Are You An Entrepreneur Or An Investor?

Recently, I’ve had a peek “behind-the-scenes” of a number of very large businesses, and very successful entrepreneurs… and investors.


The difference between entrepreneur and investor is an important one…

Entrepreneur: someone who works their tail off, risks everything, and either makes a bloody fortune or goes bankrupt.

Investor: someone who takes a calculated risk, with capital they can afford to lose, in exchange for an enormous potential payoff… and who does virtually none of the work.

By their very nature, Entrepreneurs tend to see things in terms of possibility (why things will work out). If Entrepreneurs didn't see the world fundamentally this way, they'd never be willing to “dare greatly”. There would be no America, no airplanes, no railroads, no iPad.

And by their very nature, Investors tend to see things in terms of obstacles (why things will not work out, why an investment will not pay off). If Investors didn't see the world fundamentally this way, there would be no system of checks and balances to keep Entrepreneurs from risking all their chips on a crazy roll of the dice that could mean losing everything. There would be no cash reserves, no emergency fund, no fortunes built on the principle of compound interest.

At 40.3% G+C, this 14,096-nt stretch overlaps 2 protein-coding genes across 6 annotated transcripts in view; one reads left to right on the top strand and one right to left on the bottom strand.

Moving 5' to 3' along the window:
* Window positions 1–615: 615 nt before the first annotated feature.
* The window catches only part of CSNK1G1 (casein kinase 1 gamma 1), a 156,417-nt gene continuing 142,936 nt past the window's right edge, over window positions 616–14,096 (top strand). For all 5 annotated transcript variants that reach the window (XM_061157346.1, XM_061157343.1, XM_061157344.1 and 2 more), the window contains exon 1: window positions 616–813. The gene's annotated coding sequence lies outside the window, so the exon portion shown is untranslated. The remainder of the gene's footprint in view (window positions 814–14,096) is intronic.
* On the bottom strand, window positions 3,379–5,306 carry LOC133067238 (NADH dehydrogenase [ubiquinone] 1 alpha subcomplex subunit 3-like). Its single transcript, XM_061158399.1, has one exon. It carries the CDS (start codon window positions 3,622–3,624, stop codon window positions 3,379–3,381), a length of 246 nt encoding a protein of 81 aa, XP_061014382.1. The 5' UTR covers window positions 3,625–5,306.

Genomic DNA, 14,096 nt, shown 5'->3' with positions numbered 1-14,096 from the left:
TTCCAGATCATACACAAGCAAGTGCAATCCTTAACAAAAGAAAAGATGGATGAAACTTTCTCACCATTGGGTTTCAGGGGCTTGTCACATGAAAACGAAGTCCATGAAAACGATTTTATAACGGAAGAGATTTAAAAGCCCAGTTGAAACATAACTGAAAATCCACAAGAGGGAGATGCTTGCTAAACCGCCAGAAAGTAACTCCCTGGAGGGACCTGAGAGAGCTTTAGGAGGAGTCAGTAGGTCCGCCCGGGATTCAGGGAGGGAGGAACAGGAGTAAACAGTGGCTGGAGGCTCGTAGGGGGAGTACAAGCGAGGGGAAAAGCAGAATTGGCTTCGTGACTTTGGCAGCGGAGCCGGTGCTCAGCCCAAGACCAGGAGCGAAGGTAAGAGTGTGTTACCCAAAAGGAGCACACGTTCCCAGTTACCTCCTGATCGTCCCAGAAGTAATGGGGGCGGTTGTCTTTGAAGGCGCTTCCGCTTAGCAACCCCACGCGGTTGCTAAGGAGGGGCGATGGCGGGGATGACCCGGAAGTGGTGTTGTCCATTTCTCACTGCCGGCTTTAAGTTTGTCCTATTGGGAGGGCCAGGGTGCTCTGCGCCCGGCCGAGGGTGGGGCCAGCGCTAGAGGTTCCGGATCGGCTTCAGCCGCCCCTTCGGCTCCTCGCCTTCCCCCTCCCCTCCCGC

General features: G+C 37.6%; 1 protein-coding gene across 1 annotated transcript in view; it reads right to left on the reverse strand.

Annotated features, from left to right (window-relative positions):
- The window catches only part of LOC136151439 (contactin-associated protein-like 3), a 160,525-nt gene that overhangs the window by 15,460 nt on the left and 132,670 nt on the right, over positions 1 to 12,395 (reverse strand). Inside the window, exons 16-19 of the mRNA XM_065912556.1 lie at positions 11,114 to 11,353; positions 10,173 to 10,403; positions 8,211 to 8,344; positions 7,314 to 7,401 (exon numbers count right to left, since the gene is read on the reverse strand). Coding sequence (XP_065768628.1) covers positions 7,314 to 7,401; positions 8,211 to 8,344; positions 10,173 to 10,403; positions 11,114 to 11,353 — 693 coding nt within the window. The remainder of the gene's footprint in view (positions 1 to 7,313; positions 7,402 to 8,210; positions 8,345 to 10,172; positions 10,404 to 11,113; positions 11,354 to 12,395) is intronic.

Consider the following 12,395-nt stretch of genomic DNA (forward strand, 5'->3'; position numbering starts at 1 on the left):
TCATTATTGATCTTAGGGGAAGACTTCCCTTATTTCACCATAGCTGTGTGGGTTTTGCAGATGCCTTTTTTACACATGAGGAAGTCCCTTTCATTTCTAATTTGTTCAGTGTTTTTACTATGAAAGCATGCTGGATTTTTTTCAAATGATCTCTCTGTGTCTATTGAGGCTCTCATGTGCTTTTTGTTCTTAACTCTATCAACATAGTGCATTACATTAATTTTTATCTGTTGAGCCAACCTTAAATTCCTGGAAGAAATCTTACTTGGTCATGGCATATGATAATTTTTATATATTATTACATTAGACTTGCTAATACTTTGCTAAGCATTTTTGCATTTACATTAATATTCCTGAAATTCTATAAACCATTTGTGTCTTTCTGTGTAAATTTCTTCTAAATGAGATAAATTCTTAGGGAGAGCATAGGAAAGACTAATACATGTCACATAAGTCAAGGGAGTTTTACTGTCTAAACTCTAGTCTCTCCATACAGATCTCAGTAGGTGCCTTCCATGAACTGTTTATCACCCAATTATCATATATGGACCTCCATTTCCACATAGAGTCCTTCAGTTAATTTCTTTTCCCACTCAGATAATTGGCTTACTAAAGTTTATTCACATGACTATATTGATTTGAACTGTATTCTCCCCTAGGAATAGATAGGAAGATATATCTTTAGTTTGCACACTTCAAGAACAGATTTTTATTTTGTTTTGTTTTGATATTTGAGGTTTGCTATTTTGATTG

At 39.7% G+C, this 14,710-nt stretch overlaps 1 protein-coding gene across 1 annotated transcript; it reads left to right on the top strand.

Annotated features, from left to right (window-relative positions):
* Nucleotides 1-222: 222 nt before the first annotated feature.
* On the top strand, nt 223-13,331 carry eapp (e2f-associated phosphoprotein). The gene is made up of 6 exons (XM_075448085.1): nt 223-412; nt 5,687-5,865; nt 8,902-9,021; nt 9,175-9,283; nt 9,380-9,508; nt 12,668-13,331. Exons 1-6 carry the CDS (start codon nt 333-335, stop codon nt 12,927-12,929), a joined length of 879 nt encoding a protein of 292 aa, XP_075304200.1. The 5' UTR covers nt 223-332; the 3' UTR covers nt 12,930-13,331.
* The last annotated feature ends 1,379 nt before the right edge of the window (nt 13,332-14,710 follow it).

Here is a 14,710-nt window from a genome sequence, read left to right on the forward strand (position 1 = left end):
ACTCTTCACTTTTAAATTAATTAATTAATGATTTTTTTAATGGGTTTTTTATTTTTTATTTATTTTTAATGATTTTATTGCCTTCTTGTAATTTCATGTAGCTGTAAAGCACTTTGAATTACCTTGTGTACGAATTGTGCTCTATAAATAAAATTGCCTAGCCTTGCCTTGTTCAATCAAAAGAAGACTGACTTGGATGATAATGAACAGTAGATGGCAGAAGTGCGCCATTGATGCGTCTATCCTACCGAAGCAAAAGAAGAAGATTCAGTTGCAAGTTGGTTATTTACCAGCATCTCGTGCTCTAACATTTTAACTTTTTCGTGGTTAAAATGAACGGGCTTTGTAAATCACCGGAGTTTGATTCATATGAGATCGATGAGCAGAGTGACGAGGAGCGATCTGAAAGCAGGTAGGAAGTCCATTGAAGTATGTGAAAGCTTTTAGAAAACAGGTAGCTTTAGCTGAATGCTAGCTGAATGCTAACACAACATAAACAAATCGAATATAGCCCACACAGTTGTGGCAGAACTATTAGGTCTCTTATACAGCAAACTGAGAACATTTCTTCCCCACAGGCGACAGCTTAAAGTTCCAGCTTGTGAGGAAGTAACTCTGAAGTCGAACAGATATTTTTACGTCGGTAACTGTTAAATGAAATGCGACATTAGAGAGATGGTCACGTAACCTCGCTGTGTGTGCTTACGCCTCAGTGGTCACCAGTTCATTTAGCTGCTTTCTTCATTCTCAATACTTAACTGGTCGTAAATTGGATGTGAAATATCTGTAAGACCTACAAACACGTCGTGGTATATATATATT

Neither of these approaches is the “right” approach; we all need both kinds of thinking in our businesses and our lives. Nobody is exclusively one type or the other.

And yes, there are those who have are very balanced between the two.

Yet for most of us, we tend more toward one end of this scale or the other.

It is important to know which is your dominant style, or natural tendency, and to be intentionally informed by the opposite approach.

This way, if you are an Entrepreneur, you might be prevented from taking a risk that's just… well, too risky.

And if you're an Investor, having an Entrepreneur on your “personal board of advisors” will help you avoid playing it so safe that you miss out on potential breakthrough windfalls.

Are you more of an Entrepreneur or an Investor, and how does that show up in your life?

Ray Edwards is a world-renowned copywriter and communications strategist, writing for some of the most powerful voices in leadership and business including New York Times bestselling authors Jack Canfield and Mark Victor Hansen (Chicken Soup for the Soul) and Tony Robbins. Ray is a sought-after speaker and author, hosts a popular weekly podcast, and blogs at